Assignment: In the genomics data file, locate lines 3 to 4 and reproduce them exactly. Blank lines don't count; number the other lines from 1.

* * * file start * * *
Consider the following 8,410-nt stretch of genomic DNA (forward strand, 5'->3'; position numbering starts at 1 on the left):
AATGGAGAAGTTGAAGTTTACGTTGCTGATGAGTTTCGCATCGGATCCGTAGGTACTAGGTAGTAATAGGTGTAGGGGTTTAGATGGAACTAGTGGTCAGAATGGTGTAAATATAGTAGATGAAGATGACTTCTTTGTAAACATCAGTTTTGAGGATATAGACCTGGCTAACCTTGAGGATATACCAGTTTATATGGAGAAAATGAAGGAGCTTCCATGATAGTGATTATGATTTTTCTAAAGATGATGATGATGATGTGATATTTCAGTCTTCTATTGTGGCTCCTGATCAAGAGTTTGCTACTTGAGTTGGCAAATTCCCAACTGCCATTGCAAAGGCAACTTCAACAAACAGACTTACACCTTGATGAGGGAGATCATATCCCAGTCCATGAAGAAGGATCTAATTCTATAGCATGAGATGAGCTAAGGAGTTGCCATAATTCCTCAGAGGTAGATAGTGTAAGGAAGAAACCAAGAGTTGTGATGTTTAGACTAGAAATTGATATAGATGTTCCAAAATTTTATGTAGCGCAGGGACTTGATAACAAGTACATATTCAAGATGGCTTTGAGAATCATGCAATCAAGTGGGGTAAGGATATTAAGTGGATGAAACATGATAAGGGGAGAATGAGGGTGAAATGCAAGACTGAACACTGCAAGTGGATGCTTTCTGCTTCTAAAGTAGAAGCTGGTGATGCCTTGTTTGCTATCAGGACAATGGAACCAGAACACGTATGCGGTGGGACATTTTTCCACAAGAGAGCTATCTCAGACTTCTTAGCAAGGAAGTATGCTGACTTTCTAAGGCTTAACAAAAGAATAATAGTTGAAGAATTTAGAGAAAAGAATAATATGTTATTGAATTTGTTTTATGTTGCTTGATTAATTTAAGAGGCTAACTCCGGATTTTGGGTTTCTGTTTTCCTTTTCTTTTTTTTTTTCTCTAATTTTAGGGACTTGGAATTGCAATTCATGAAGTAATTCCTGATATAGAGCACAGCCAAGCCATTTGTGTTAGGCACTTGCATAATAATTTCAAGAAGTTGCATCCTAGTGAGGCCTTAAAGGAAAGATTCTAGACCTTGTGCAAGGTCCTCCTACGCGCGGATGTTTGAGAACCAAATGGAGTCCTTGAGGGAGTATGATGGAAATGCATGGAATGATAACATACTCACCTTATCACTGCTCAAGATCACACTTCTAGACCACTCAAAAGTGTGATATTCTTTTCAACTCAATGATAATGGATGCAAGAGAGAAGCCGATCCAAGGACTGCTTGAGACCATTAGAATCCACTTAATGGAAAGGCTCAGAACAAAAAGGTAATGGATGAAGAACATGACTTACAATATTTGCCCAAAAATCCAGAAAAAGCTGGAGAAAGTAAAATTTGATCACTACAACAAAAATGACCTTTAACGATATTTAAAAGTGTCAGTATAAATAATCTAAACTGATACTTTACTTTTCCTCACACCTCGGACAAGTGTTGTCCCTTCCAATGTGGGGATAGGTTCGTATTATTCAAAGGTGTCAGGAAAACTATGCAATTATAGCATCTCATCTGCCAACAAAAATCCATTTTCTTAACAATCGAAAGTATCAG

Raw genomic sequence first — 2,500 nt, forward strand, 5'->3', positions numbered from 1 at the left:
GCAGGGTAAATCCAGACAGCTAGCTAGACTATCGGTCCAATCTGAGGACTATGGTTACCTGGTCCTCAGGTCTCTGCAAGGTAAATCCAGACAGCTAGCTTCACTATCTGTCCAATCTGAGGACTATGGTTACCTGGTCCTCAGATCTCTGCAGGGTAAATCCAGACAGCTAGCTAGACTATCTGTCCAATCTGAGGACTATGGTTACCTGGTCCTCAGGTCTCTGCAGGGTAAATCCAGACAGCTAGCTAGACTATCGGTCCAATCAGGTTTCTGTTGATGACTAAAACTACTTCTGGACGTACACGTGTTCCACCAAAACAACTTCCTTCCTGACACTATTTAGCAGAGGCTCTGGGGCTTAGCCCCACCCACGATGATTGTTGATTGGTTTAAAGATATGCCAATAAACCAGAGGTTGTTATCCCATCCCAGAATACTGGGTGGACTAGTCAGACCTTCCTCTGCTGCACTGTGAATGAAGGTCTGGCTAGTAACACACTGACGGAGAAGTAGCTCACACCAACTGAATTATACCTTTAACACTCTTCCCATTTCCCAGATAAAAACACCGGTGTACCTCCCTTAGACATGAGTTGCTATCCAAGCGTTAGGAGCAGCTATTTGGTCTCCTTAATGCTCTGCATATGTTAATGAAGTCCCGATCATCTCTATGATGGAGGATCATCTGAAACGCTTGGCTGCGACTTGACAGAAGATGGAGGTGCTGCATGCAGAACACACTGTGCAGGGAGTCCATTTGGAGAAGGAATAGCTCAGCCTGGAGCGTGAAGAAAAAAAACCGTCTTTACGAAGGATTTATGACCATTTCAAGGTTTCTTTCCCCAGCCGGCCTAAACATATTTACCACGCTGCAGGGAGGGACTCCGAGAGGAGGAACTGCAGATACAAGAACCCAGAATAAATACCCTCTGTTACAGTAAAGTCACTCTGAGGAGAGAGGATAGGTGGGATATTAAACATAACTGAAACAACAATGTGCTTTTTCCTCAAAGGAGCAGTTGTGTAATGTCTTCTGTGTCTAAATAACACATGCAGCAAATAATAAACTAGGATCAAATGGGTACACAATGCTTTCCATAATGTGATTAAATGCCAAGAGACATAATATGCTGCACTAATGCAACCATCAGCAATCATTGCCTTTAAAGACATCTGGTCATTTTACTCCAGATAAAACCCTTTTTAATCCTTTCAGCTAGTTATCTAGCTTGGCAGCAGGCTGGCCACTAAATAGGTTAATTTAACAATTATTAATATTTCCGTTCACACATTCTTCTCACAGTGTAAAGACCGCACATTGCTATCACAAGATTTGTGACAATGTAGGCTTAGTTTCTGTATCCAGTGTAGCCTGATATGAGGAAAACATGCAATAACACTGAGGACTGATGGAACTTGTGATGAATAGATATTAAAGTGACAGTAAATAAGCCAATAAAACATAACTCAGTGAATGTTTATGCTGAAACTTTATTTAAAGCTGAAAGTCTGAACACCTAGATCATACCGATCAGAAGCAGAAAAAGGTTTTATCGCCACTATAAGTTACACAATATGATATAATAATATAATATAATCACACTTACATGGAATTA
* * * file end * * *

Raw genomic sequence first — 2,500 nt, forward strand, 5'->3', positions numbered from 1 at the left:
GCAGGGTAAATCCAGACAGCTAGCTAGACTATCGGTCCAATCTGAGGACTATGGTTACCTGGTCCTCAGGTCTCTGCAAGGTAAATCCAGACAGCTAGCTTCACTATCTGTCCAATCTGAGGACTATGGTTACCTGGTCCTCAGATCTCTGCAGGGTAAATCCAGACAGCTAGCTAGACTATCTGTCCAATCTGAGGACTATGGTTACCTGGTCCTCAGGTCTCTGCAGGGTAAATCCAGACAGCTAGCTAGACTATCGGTCCAATCAGGTTTCTGTTGATGACTAAAACTACTTCTGGACGTACACGTGTTCCACCAAAACAACTTCCTTCCTGACACTATTTAGCAGAGGCTCTGGGGCTTAGCCCCACCCACGATGATTGTTGATTGGTTTAAAGATATGCCAATAAACCAGAGGTTGTTATCCCATCCCAGAATACTGGGTGGACTAGTCAGACCTTCCTCTGCTGCACTGTGAATGAAGGTCTGGCTAGTAACACACTGACGGAGAAGTAGCTCACACCAACTGAATTATACCTTTAACACTCTTCCCATTTCCCAGATAAAAACACCGGTGTACCTCCCTTAGACATGAGTTGCTATCCAAGCGTTAGGAGCAGCTATTTGGTCTCCTTAATGCTCTGCATATGTTAATGAAGTCCCGATCATCTCTATGATGGAGGATCATCTGAAACGCTTGGCTGCGACTTGACAGAAGATGGAGGTGCTGCATGCAGAACACACTGTGCAGGGAGTCCATTTGGAGAAGGAATAGCTCAGCCTGGAGCGTGAAGAAAAAAAACCGTCTTTACGAAGGATTTATGACCATTTCAAGGTTTCTTTCCCCAGCCGGCCTAAACATATTTACCACGCTGCAGGGAGGGACTCCGAGAGGAGGAACTGCAGATACAAGAACCCAGAATAAATACCCTCTGTTACAGTAAAGTCACTCTGAGGAGAGAGGATAGGTGGGATATTAAACATAACTGAAACAACAATGTGCTTTTTCCTCAAAGGAGCAGTTGTGTAATGTCTTCTGTGTCTAAATAACACATGCAGCAAATAATAAACTAGGATCAAATGGGTACACAATGCTTTCCATAATGTGATTAAATGCCAAGAGACATAATATGCTGCACTAATGCAACCATCAGCAATCATTGCCTTTAAAGACATCTGGTCATTTTACTCCAGATAAAACCCTTTTTAATCCTTTCAGCTAGTTATCTAGCTTGGCAGCAGGCTGGCCACTAAATAGGTTAATTTAACAATTATTAATATTTCCGTTCACACATTCTTCTCACAGTGTAAAGACCGCACATTGCTATCACAAGATTTGTGACAATGTAGGCTTAGTTTCTGTATCCAGTGTAGCCTGATATGAGGAAAACATGCAATAACACTGAGGACTGATGGAACTTGTGATGAATAGATATTAAAGTGACAGTAAATAAGCCAATAAAACATAACTCAGTGAATGTTTATGCTGAAACTTTATTTAAAGCTGAAAGTCTGAACACCTAGATCATACCGATCAGAAGCAGAAAAAGGTTTTATCGCCACTATAAGTTACACAATATGATATAATAATATAATATAATCACACTTACATGGAATTA